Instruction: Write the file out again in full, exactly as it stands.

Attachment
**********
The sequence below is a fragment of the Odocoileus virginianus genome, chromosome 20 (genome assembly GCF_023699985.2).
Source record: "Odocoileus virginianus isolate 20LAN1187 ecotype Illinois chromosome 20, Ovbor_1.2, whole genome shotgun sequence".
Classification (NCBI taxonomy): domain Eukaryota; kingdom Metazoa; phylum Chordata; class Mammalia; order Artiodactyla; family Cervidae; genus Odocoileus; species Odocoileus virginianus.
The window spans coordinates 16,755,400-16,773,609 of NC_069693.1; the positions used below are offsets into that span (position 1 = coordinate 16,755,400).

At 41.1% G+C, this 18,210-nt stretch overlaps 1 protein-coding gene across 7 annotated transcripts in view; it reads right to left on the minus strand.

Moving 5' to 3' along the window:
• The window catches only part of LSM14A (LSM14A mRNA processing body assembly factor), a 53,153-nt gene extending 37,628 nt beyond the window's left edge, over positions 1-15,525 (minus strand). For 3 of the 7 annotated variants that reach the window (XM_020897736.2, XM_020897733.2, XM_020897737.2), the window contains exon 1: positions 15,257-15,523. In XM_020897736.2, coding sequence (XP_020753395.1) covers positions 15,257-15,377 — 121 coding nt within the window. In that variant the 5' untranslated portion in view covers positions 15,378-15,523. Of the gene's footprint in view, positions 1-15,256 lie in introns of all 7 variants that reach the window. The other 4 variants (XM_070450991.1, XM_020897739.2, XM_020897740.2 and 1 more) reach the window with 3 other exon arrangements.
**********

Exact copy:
The sequence below is a fragment of the Odocoileus virginianus genome, chromosome 20 (genome assembly GCF_023699985.2).
Source record: "Odocoileus virginianus isolate 20LAN1187 ecotype Illinois chromosome 20, Ovbor_1.2, whole genome shotgun sequence".
Classification (NCBI taxonomy): domain Eukaryota; kingdom Metazoa; phylum Chordata; class Mammalia; order Artiodactyla; family Cervidae; genus Odocoileus; species Odocoileus virginianus.
The window spans coordinates 16,755,400-16,773,609 of NC_069693.1; the positions used below are offsets into that span (position 1 = coordinate 16,755,400).

At 41.1% G+C, this 18,210-nt stretch overlaps 1 protein-coding gene across 7 annotated transcripts in view; it reads right to left on the minus strand.

Moving 5' to 3' along the window:
• The window catches only part of LSM14A (LSM14A mRNA processing body assembly factor), a 53,153-nt gene extending 37,628 nt beyond the window's left edge, over positions 1-15,525 (minus strand). For 3 of the 7 annotated variants that reach the window (XM_020897736.2, XM_020897733.2, XM_020897737.2), the window contains exon 1: positions 15,257-15,523. In XM_020897736.2, coding sequence (XP_020753395.1) covers positions 15,257-15,377 — 121 coding nt within the window. In that variant the 5' untranslated portion in view covers positions 15,378-15,523. Of the gene's footprint in view, positions 1-15,256 lie in introns of all 7 variants that reach the window. The other 4 variants (XM_070450991.1, XM_020897739.2, XM_020897740.2 and 1 more) reach the window with 3 other exon arrangements.